Scaling a Bach Monument With a Masterly Touch
From The New York Times
January 15, 2007
By JAMES OESTREICH
It seems remarkable at first glance that the annual weeklong Carnegie Hall choral workshops, founded by Robert Shaw in 1990, have only now gotten around to Bachs St. Matthew Passion, perhaps the cornerstone of the Western choral literature. But anyone who attended any of the workshop sessions last week must have come away with a new appreciation of just how vast and varied a canvas the St. Matthew is, and how difficult to prepare in a mere six days with an ad-hoc chorus.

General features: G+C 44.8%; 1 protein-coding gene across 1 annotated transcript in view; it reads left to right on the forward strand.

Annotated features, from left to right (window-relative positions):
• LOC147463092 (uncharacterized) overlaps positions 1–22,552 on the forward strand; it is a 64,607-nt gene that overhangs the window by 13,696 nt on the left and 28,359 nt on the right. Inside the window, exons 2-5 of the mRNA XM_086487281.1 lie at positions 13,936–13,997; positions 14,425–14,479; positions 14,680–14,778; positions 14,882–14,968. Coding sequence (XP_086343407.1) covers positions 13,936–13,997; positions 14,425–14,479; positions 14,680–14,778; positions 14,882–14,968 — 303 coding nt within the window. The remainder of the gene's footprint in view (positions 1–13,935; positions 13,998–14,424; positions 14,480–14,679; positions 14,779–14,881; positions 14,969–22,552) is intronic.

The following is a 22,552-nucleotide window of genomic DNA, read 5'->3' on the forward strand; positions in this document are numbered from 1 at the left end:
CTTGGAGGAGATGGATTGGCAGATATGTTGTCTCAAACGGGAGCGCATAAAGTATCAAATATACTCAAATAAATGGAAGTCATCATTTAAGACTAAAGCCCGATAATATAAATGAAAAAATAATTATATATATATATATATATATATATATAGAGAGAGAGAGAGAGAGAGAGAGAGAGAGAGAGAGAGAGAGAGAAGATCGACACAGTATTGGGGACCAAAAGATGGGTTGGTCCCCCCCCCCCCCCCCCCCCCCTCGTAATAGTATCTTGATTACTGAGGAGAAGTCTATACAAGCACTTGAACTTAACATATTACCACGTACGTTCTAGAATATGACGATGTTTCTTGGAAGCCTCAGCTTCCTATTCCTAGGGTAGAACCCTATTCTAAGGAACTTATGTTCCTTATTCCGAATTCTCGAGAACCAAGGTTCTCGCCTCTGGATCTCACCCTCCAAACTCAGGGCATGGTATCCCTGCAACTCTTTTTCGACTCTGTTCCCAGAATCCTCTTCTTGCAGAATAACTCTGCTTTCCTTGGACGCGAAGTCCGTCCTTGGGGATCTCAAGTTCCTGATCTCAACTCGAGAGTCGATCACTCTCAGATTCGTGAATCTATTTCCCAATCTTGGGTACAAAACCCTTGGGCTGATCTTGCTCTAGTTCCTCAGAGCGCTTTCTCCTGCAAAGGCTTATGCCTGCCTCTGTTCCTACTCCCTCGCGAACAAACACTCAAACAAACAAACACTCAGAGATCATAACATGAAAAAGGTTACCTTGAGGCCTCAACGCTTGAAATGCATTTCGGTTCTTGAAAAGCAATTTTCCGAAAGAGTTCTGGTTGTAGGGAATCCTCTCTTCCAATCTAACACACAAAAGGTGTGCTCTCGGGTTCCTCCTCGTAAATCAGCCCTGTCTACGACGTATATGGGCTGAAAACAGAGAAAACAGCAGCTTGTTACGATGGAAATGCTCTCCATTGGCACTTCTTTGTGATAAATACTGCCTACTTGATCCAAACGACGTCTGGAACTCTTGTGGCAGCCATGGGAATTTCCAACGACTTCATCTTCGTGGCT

True, this was a chorus of music professionals, many of them choral directors themselves. Still, it takes a master to pull it all together quickly, and Carnegie had one in the person of Helmuth Rilling, the German Bach specialist, who directed the workshop and conducted the culminating concert on Saturday evening in the Stern Auditorium.
Asked in an interview earlier on Saturday how many times he had conducted the work, Mr. Rilling, 73, replied: "I didn't count. At least 100, maybe 300. It has occupied me throughout my life."
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